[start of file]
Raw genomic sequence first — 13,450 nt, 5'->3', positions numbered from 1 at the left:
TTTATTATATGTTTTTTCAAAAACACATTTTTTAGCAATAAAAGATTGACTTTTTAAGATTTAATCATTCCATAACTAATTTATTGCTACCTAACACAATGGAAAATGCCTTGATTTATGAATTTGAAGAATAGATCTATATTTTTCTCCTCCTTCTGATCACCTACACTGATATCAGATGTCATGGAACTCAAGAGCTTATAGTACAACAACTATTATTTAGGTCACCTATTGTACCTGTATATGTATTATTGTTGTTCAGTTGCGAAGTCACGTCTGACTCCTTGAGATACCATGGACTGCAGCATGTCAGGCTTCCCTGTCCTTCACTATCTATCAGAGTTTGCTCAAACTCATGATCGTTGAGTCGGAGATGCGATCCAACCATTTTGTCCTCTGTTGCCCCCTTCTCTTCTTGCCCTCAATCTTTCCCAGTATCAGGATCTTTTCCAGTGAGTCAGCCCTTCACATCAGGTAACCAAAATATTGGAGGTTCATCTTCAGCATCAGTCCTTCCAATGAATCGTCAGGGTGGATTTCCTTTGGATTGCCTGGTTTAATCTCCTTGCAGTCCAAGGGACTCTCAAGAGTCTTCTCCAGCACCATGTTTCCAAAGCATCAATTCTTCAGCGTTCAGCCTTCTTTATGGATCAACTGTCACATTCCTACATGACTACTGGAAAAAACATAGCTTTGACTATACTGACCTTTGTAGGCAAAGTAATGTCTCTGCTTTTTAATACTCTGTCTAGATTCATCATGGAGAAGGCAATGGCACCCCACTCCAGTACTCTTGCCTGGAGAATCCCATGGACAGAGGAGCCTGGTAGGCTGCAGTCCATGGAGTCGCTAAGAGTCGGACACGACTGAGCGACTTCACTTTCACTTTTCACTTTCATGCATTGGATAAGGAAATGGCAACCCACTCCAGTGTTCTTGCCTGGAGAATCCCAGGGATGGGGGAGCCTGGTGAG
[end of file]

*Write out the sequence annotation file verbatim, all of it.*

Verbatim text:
Raw genomic sequence first — 13,450 nt, 5'->3', positions numbered from 1 at the left:
TTTATTATATGTTTTTTCAAAAACACATTTTTTAGCAATAAAAGATTGACTTTTTAAGATTTAATCATTCCATAACTAATTTATTGCTACCTAACACAATGGAAAATGCCTTGATTTATGAATTTGAAGAATAGATCTATATTTTTCTCCTCCTTCTGATCACCTACACTGATATCAGATGTCATGGAACTCAAGAGCTTATAGTACAACAACTATTATTTAGGTCACCTATTGTACCTGTATATGTATTATTGTTGTTCAGTTGCGAAGTCACGTCTGACTCCTTGAGATACCATGGACTGCAGCATGTCAGGCTTCCCTGTCCTTCACTATCTATCAGAGTTTGCTCAAACTCATGATCGTTGAGTCGGAGATGCGATCCAACCATTTTGTCCTCTGTTGCCCCCTTCTCTTCTTGCCCTCAATCTTTCCCAGTATCAGGATCTTTTCCAGTGAGTCAGCCCTTCACATCAGGTAACCAAAATATTGGAGGTTCATCTTCAGCATCAGTCCTTCCAATGAATCGTCAGGGTGGATTTCCTTTGGATTGCCTGGTTTAATCTCCTTGCAGTCCAAGGGACTCTCAAGAGTCTTCTCCAGCACCATGTTTCCAAAGCATCAATTCTTCAGCGTTCAGCCTTCTTTATGGATCAACTGTCACATTCCTACATGACTACTGGAAAAAACATAGCTTTGACTATACTGACCTTTGTAGGCAAAGTAATGTCTCTGCTTTTTAATACTCTGTCTAGATTCATCATGGAGAAGGCAATGGCACCCCACTCCAGTACTCTTGCCTGGAGAATCCCATGGACAGAGGAGCCTGGTAGGCTGCAGTCCATGGAGTCGCTAAGAGTCGGACACGACTGAGCGACTTCACTTTCACTTTTCACTTTCATGCATTGGATAAGGAAATGGCAACCCACTCCAGTGTTCTTGCCTGGAGAATCCCAGGGATGGGGGAGCCTGGTGAG